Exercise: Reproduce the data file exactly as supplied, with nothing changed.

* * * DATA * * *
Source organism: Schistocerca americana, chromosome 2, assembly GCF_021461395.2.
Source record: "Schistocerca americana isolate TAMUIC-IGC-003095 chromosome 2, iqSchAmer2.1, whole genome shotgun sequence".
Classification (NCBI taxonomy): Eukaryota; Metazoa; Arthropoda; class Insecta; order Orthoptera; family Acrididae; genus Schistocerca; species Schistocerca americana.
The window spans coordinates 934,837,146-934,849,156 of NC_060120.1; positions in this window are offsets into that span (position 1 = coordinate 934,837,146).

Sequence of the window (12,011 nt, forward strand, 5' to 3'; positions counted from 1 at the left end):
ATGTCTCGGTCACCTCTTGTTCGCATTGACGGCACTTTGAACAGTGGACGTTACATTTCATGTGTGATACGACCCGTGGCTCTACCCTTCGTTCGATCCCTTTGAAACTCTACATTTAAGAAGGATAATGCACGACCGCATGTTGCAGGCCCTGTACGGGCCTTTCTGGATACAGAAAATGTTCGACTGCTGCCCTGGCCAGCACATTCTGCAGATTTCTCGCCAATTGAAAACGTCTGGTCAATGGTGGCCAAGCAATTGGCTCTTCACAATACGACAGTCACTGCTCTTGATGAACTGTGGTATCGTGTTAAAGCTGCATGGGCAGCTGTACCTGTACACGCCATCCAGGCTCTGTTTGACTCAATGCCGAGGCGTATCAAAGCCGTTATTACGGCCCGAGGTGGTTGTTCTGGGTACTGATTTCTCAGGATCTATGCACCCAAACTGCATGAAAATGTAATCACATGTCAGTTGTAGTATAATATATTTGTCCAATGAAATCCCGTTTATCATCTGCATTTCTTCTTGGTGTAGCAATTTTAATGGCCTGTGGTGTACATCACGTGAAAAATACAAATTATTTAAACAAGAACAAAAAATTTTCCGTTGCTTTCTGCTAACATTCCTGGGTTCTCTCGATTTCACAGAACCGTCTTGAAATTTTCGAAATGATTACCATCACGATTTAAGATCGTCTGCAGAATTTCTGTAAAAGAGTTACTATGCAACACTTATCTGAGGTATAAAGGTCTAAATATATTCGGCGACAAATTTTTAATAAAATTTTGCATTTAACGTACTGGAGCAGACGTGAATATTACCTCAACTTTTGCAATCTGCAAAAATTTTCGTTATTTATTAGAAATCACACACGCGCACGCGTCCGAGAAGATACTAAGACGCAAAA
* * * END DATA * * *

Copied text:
Source organism: Schistocerca americana, chromosome 2, assembly GCF_021461395.2.
Source record: "Schistocerca americana isolate TAMUIC-IGC-003095 chromosome 2, iqSchAmer2.1, whole genome shotgun sequence".
Classification (NCBI taxonomy): Eukaryota; Metazoa; Arthropoda; class Insecta; order Orthoptera; family Acrididae; genus Schistocerca; species Schistocerca americana.
The window spans coordinates 934,837,146-934,849,156 of NC_060120.1; positions in this window are offsets into that span (position 1 = coordinate 934,837,146).

Sequence of the window (12,011 nt, forward strand, 5' to 3'; positions counted from 1 at the left end):
ATGTCTCGGTCACCTCTTGTTCGCATTGACGGCACTTTGAACAGTGGACGTTACATTTCATGTGTGATACGACCCGTGGCTCTACCCTTCGTTCGATCCCTTTGAAACTCTACATTTAAGAAGGATAATGCACGACCGCATGTTGCAGGCCCTGTACGGGCCTTTCTGGATACAGAAAATGTTCGACTGCTGCCCTGGCCAGCACATTCTGCAGATTTCTCGCCAATTGAAAACGTCTGGTCAATGGTGGCCAAGCAATTGGCTCTTCACAATACGACAGTCACTGCTCTTGATGAACTGTGGTATCGTGTTAAAGCTGCATGGGCAGCTGTACCTGTACACGCCATCCAGGCTCTGTTTGACTCAATGCCGAGGCGTATCAAAGCCGTTATTACGGCCCGAGGTGGTTGTTCTGGGTACTGATTTCTCAGGATCTATGCACCCAAACTGCATGAAAATGTAATCACATGTCAGTTGTAGTATAATATATTTGTCCAATGAAATCCCGTTTATCATCTGCATTTCTTCTTGGTGTAGCAATTTTAATGGCCTGTGGTGTACATCACGTGAAAAATACAAATTATTTAAACAAGAACAAAAAATTTTCCGTTGCTTTCTGCTAACATTCCTGGGTTCTCTCGATTTCACAGAACCGTCTTGAAATTTTCGAAATGATTACCATCACGATTTAAGATCGTCTGCAGAATTTCTGTAAAAGAGTTACTATGCAACACTTATCTGAGGTATAAAGGTCTAAATATATTCGGCGACAAATTTTTAATAAAATTTTGCATTTAACGTACTGGAGCAGACGTGAATATTACCTCAACTTTTGCAATCTGCAAAAATTTTCGTTATTTATTAGAAATCACACACGCGCACGCGTCCGAGAAGATACTAAGACGCAAAA